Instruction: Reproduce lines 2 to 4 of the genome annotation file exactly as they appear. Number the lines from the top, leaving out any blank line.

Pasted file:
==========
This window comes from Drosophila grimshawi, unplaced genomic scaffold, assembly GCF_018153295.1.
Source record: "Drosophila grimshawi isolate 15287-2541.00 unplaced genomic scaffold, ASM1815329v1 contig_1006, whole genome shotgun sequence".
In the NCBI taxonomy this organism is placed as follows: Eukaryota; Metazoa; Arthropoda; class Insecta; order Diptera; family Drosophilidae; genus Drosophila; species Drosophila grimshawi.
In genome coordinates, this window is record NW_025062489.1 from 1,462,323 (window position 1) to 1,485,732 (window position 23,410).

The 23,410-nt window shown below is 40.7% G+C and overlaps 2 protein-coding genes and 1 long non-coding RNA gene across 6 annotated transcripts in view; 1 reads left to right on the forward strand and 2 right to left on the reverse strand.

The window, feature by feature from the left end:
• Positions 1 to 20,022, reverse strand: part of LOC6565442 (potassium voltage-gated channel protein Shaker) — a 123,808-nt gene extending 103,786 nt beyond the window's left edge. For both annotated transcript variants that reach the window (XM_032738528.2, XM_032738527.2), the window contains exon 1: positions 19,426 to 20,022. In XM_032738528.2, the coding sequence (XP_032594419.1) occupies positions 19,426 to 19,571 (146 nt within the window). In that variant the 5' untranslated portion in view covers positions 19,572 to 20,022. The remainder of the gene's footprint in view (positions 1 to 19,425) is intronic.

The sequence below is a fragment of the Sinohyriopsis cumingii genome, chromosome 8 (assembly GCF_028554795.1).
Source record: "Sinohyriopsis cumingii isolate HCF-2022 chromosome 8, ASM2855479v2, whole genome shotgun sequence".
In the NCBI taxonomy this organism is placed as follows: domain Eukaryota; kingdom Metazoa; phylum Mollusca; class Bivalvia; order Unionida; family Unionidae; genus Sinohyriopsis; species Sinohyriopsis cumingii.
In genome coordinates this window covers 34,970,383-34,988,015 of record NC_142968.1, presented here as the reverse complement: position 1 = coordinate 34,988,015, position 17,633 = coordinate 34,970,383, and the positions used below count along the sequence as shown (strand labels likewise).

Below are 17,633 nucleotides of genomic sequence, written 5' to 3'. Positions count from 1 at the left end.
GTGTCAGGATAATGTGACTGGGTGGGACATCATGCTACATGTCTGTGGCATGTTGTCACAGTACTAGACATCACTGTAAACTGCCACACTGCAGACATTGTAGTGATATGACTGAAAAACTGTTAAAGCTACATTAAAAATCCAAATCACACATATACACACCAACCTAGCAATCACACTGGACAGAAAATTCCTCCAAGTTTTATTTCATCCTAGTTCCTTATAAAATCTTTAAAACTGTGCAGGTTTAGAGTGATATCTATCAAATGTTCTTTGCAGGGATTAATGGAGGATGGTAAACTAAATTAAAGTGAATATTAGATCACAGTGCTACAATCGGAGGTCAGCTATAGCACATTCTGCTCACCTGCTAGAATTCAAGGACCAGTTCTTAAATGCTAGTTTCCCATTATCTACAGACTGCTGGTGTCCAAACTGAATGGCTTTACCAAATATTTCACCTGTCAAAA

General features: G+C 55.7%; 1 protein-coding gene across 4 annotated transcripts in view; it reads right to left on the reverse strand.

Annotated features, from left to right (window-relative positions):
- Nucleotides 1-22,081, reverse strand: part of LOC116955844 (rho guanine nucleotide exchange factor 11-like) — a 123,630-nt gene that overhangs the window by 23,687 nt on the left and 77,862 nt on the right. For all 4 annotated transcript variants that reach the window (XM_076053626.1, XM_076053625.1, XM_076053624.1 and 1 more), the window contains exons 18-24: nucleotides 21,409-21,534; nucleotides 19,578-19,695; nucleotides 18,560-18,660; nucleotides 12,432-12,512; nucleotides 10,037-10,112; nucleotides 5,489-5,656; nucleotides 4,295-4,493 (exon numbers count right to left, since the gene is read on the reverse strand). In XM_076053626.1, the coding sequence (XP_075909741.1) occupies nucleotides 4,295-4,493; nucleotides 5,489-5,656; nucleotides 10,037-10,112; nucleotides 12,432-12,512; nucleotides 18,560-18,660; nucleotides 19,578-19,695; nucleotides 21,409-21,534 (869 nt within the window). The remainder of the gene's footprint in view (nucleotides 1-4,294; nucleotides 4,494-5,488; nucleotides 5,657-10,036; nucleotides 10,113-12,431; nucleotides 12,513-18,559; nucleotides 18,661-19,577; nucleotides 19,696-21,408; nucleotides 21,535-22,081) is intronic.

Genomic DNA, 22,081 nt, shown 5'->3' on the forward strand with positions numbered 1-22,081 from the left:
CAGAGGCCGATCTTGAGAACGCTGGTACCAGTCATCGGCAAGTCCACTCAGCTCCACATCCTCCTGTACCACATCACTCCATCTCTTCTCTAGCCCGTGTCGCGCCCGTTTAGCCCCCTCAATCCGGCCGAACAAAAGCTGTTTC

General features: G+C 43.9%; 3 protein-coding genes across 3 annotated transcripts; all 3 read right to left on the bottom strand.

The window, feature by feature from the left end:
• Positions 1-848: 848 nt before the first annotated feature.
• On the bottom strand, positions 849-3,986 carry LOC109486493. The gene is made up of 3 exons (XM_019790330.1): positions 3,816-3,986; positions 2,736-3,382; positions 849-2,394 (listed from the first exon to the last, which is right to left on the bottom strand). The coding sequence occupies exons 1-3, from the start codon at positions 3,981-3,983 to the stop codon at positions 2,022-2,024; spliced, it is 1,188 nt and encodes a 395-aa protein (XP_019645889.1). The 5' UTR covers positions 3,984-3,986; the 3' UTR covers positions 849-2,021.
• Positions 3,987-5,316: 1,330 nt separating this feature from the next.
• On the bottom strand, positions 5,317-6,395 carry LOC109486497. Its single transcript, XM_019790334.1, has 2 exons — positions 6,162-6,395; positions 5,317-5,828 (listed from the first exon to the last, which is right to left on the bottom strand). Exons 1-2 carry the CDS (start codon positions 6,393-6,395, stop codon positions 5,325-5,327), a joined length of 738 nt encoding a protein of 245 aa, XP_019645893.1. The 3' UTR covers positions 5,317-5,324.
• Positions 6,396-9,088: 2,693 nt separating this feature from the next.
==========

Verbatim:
Source record: "Drosophila grimshawi isolate 15287-2541.00 unplaced genomic scaffold, ASM1815329v1 contig_1006, whole genome shotgun sequence".
In the NCBI taxonomy this organism is placed as follows: Eukaryota; Metazoa; Arthropoda; class Insecta; order Diptera; family Drosophilidae; genus Drosophila; species Drosophila grimshawi.
In genome coordinates, this window is record NW_025062489.1 from 1,462,323 (window position 1) to 1,485,732 (window position 23,410).